And this time, she had to see if she could still do it.

She looks over when the receptionist speaks, a flat expression meeting her gaze. It's a long moment before Monica moves, like she's still deciding whether or not she's going to actually go in. She rises languidly to her feet, moving toward the door without a word to the receptionist. And she enters the office without a word to the president, either. Shutting the door behind her, she plants herself there near the door.

The lights in Kimiko’s office are always kept dim. She had suffered significant retinal damage during the bombing at the Yamagato Headquarters in Tokyo and now minimizes her exposure to bright lights. The dim glow of a holographic display over her desktop illuminates her face, cheekbones seeming sharper and more angular than in the past. Her cybernetic hand clicks across a touch-screen surface in rhythm with her organic hand, typing out a message to someone half a world away.

“Come take a seat,” Kimiko notes with a motion of her head to the low-backed black leather chair across from her desk, “I think it’s time you and I talk.” Finishing whatever it is she was typing, Kimiko dismisses the holographic screen with a wave of her living hand through its ephemeral surface, dismissing it in a swirl of photoreactive gas and laser-light scanlines.

When she looks up to Monica, Kimiko folds her hands in front of her on the desk and takes in a deep breath, the exhales a slow sigh. “Honestly, we should have spoken sooner… but it’s taken me this long to consider how to proceed. I imagine you’ve been doing much of the same.”

Monica steps toward Kimiko's desk, her hand coming to rest on the back of the chair. "I prefer to stand," she says, but she is at least near the chair. She watches her type, falling silent until she's addressed again. "Something like that," she says, as far as what she's been considering. "I've been thinking about my position here for a long time, actually. It might not surprise you to hear." Considering how long it's been since she felt safe inside Yamagato Park, maybe it's been quite a while.

"I don't want to kill people for you anymore. Or anyone else. I don't even know who any of my jobs were for, given what we learned about Kam. And I still don't know who is working for who in this company." She lets out a sigh, her hand moving through her hair. "I don't even know if we're the good guys."

Kimiko pointedly looks up from a flashing icon on her desk, assessing Monica for a moment. “I'll tell you what my father told me when I was young. The idea of good and evil is a fiction that we have ourselves believe. Good is an outcome of actions, not a moral metric. Don't pretend like I'm telling you something you don't already know.”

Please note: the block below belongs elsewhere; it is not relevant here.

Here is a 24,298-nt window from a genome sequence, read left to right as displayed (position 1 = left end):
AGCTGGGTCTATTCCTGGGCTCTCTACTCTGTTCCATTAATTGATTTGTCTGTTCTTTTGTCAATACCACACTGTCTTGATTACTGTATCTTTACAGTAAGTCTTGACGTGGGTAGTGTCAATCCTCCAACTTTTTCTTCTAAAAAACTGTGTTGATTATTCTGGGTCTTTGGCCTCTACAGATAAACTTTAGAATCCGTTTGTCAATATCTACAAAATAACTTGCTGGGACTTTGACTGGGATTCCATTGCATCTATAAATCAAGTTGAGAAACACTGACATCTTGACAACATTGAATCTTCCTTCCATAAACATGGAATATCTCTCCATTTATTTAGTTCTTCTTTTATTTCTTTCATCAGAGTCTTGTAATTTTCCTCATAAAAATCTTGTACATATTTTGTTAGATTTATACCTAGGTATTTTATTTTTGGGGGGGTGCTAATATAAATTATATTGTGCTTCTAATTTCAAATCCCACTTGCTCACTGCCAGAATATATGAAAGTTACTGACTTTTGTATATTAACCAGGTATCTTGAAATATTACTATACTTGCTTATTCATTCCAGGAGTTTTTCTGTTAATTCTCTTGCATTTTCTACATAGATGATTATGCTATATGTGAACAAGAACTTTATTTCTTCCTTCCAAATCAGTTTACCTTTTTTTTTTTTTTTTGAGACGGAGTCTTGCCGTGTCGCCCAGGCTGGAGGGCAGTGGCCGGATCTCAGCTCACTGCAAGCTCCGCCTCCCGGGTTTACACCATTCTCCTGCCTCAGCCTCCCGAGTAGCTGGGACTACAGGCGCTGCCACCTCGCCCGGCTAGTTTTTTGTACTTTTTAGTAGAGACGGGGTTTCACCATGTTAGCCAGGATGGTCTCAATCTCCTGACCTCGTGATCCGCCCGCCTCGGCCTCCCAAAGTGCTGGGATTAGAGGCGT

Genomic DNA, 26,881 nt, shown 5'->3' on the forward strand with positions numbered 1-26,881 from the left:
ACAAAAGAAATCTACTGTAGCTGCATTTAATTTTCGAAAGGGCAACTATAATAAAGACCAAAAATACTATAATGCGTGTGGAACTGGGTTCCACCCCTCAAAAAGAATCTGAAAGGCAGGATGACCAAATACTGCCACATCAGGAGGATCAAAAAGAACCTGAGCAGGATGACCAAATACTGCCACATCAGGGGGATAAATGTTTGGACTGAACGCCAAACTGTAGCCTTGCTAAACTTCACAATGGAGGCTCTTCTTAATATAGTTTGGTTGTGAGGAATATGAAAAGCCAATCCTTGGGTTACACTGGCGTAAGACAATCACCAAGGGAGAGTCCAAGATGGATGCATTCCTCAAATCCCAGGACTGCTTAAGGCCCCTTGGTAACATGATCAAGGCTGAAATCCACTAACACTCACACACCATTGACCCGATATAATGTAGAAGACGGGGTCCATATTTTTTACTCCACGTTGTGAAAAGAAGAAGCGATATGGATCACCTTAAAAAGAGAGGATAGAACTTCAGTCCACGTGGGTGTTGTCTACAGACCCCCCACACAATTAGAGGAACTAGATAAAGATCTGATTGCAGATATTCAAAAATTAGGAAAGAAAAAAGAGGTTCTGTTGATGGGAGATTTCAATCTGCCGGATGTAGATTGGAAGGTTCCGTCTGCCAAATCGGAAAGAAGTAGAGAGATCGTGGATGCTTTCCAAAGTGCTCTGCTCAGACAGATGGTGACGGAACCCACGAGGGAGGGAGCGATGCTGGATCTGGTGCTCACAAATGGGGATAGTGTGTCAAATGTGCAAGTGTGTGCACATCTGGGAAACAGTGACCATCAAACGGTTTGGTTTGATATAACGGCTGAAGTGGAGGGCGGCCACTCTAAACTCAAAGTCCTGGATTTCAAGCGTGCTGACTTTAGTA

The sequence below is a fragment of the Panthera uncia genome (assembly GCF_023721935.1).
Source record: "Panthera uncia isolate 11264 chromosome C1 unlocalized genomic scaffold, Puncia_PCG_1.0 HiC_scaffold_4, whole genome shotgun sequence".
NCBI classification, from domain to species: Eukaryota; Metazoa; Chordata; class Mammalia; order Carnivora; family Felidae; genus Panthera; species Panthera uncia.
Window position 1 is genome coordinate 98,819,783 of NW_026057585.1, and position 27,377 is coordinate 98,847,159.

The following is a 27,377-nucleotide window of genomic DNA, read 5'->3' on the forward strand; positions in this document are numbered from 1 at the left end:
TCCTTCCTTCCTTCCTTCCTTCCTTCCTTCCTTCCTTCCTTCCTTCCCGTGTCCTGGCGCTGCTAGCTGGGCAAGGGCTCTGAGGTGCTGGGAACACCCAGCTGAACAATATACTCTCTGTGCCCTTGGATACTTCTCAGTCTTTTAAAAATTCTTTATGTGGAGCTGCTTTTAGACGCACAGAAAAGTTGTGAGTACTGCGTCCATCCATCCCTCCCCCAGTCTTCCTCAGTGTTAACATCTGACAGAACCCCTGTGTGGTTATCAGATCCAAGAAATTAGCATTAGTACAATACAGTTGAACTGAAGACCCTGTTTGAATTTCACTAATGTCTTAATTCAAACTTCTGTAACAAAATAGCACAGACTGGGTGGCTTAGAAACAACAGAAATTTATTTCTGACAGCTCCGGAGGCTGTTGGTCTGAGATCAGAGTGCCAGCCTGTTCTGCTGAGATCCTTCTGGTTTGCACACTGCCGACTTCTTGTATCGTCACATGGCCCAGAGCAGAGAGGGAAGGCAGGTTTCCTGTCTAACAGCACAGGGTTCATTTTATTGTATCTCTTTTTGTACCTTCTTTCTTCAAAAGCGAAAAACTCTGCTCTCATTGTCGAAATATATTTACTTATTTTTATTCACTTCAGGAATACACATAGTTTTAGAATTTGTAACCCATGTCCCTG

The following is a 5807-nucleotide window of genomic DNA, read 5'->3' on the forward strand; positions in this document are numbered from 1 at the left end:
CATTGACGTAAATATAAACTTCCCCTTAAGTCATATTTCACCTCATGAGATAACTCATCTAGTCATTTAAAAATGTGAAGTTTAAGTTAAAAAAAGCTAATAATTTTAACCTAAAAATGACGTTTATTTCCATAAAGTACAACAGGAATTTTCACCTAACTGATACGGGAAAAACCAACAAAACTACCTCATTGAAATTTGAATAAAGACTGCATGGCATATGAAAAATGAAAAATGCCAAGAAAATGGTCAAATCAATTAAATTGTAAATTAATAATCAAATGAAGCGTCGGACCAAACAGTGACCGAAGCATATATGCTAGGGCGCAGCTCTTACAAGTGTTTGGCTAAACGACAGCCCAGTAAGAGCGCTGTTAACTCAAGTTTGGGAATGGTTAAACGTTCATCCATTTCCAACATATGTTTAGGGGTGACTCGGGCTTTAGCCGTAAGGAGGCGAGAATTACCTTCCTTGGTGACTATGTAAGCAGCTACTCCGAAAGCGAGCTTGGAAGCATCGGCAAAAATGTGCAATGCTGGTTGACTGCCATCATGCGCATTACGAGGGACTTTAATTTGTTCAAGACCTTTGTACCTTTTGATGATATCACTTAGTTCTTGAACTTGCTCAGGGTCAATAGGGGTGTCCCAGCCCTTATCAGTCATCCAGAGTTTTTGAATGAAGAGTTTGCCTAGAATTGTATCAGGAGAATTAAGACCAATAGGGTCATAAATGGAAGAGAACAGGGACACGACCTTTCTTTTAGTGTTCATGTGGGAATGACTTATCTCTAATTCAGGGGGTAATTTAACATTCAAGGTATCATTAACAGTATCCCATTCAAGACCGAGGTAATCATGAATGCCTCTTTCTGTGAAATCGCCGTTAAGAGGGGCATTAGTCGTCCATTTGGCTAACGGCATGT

Sighing, Kimiko sits back in her chair and folds her hands in her lap. “For what it's worth, I personally reviewed all of your assignment logs after each mission and corroborated them through Damaris. Now, I can't say who might have fed you information to destroy a warehouse on Staten Island using Yamagato Industries property… but I suppose you'd intended to keep your own council on that. Kam may have been a double agent, but she didn't leverage you against Praxis’ enemies. And… as far as I can tell, she also didn't warn them of our work in advance. Which implies, to me, a very specific goal.”

“But,” Kimiko spreads her hands, “none of that is really any of your concern any longer, I suppose.” Looking down to her desk, Kimiko touches the screen and taps an icon and brings up a digital document, turning it with a two-fingered gesture and pushing it across the surface to Monica.

“Your mutual release form.” Kimiko explains in a flat tone. “You will be released from your contract with Yamagato Industries, and in return you will relinquish our property. I won't be so barbaric as go require you to undergo reconstructive surgery to remove the wetware in your nervous system, but it will be deactivated once the arm is removed.”

That document had already been drafted before Monica even came into the office. This wasn't a response to Monica’s assertion about being a hired assassin. This was something that must have been in the works for a while.